kept within Apple’s target range for price point and margins. That
way, just like the iPod touch refresh last year, people who still
want the iPhone 5s get it, but with specifications that deliver an
updated, modern experience.
A new 4-inch iPhone with an A9 processor and Touch ID solves a few problems for Apple, in one swoop. It gives Apple a modern iPhone to sell to people who really do prefer the smaller size, and it gives them a low-end-of-the-lineup model that is technically relevant for another 18-24 months.
When developer James Knight was on the job market recently, he
considered applying to several of the big tech companies and
immediately crossed Apple off his list.
“Apple’s culture is one that’s so negative, so strict, so harsh,”
said Knight, a talented 27-year-old coder who left a job at Google
for more lucrative freelance work. “At Apple, you’re gonna be
working 60-80 hours a week and some VP will come yell at you at
any moment? That’s a very hostile work environment.” […]
Knight says he and many of his friends value lifestyle over
salary. “I’m the kind of person who likes to show up to work
sometimes at 11, or maybe work from home one day. And Apple’s not
the place you can do that,” Knight said. “Apple can move away from
that culture but culture takes time. A lot of time. And stock
prices drop hourly.”
I’ve been saying for a while now that recruiting and talent retention are the single biggest problem Apple faces. But my take on it is subtle. Apple is driven by A-team talent, and A-team talent is in high demand across the whole industry. And as Guy English has pointed out, it’s a lot less exciting to be working on the tenth-generation iPhone than the first-generation of something new. The other problem Apple faces is that it’s not just any A-team talent that Apple needs, Apple needs A-team talent that understands and appreciates Apple’s design-focused culture.
That said, this Guardian piece by Bowles seems to be trying to argue that Apple is having trouble hiring anyone, period. That sounds like nonsense to me. And this James Knight guy sounds more like someone who Apple wouldn’t want to hire in the first place than someone who Apple covets but can’t get.
Henson made 179 ten-second spots for Wilkins Coffee, a regional
company with distribution in the Baltimore-Washington D.C. market,
according to the Muppets Wiki: “The local stations only had ten
seconds for station identification, so the Muppet commercials had
to be lightning-fast–essentially, eight seconds for the commercial
pitch and a two-second shot of the product.”
Within those eight seconds, a coffee enthusiast named Wilkins (who
bears a resemblance to Kermit the Frog) manages to shoot, stab,
bludgeon or otherwise do grave bodily harm to a coffee holdout
named Wontkins. Henson provided the voices of both characters.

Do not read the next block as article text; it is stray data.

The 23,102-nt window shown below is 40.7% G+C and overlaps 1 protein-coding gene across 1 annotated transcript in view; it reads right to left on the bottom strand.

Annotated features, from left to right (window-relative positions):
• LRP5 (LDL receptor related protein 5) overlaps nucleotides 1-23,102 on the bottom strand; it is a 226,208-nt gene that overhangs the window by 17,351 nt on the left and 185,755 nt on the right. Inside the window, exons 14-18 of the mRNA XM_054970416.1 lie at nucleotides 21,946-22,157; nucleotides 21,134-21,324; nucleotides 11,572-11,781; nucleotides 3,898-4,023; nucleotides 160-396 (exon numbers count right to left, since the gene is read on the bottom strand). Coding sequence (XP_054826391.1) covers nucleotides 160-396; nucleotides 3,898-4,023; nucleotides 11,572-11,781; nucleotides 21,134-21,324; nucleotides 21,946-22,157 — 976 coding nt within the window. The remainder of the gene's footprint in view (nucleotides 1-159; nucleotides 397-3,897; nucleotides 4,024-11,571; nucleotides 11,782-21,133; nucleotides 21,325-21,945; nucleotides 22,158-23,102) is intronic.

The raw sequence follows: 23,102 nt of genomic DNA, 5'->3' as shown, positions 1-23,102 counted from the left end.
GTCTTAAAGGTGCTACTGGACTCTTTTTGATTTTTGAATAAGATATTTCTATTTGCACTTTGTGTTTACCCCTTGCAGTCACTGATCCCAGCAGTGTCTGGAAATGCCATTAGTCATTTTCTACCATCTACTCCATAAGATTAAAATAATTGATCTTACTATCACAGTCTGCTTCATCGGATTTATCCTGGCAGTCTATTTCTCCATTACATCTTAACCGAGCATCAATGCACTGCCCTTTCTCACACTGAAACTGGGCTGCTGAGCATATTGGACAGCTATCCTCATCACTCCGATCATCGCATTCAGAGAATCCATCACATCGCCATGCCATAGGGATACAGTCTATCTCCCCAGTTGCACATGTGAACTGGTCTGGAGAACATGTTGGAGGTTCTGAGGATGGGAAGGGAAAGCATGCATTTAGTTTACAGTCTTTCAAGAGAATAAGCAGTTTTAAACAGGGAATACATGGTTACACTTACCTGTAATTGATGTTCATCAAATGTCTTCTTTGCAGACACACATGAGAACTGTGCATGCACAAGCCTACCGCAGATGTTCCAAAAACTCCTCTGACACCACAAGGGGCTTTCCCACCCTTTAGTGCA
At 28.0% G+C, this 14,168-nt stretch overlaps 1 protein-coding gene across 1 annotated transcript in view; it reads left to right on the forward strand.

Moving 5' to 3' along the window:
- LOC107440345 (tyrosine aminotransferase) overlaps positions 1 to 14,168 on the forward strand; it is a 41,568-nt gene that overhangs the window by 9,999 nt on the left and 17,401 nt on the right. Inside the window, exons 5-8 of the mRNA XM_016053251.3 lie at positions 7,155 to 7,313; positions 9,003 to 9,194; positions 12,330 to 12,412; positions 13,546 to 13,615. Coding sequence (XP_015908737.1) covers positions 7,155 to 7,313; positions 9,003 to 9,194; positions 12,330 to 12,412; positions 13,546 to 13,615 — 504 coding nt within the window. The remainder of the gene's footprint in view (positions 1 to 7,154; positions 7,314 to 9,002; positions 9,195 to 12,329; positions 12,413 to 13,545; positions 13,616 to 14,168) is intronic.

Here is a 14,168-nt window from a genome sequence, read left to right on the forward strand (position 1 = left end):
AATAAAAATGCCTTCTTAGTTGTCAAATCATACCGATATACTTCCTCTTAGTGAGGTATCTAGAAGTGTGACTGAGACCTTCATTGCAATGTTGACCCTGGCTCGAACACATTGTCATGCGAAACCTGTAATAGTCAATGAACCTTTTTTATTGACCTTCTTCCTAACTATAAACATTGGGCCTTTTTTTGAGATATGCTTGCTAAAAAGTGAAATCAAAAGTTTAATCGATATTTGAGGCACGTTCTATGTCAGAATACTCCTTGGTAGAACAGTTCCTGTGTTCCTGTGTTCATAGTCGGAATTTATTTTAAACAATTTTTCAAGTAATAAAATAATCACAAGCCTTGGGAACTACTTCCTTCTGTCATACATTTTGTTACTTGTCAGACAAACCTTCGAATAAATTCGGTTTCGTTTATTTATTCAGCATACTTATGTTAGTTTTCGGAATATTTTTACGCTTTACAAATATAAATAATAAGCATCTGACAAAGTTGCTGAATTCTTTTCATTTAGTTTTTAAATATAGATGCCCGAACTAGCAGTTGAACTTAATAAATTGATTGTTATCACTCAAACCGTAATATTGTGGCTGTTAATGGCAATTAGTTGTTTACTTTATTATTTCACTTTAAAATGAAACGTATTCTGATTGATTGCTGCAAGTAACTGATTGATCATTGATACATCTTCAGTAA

With a lack of hardware, lack of sales, and less than 2 percent
market share, it’s time to call it: Windows Phone is dead. Real
Windows on phones might become a thing with Continuum eventually,
but Windows Phone as we know it is done. It won’t stop Microsoft
producing a few handsets every year as a vanity project, but for
everyone else it’s the end of the line.
With a lack of hardware, lack of sales, and less than 2 percent market share, Windows Phone has never actually been alive. It’s never gotten off the ground.
But, underneath all that, Twitter’s fundamental problem is this:
it’s too hard to use.
To potential new users, it’s a real challenge to learn all of
Twitter’s often arcane little features. And even for people who
have been using the service multiple times daily for years, like
me, it can be tricky to decide when to use which feature and in
which situation. For instance, new users might be confused about
what a retweet is, or the difference between that and a “quote
tweet” (where you say more about something you’re reposting). And
they surely might not understand the need to place a period before
the handle of a user, when that handle is at the very start of a
tweet you compose, yet not elsewhere in the tweet.
I do think Twitter has become far too complicated. The original appeal of Twitter was largely based on its simplicity. But I have argued for years that the fundamental problem is that Twitter is compared to Facebook, and it shouldn’t be. Facebook appeals to billions of people. “Most people”, it’s fair to say. Twitter appeals to hundreds of millions of people. That’s amazing, and there’s tremendous value in that — but it’s no Facebook. Cramming extra features into Twitter will never make it as popular as Facebook — it will only dilute what it is that makes Twitter as popular and useful as it is.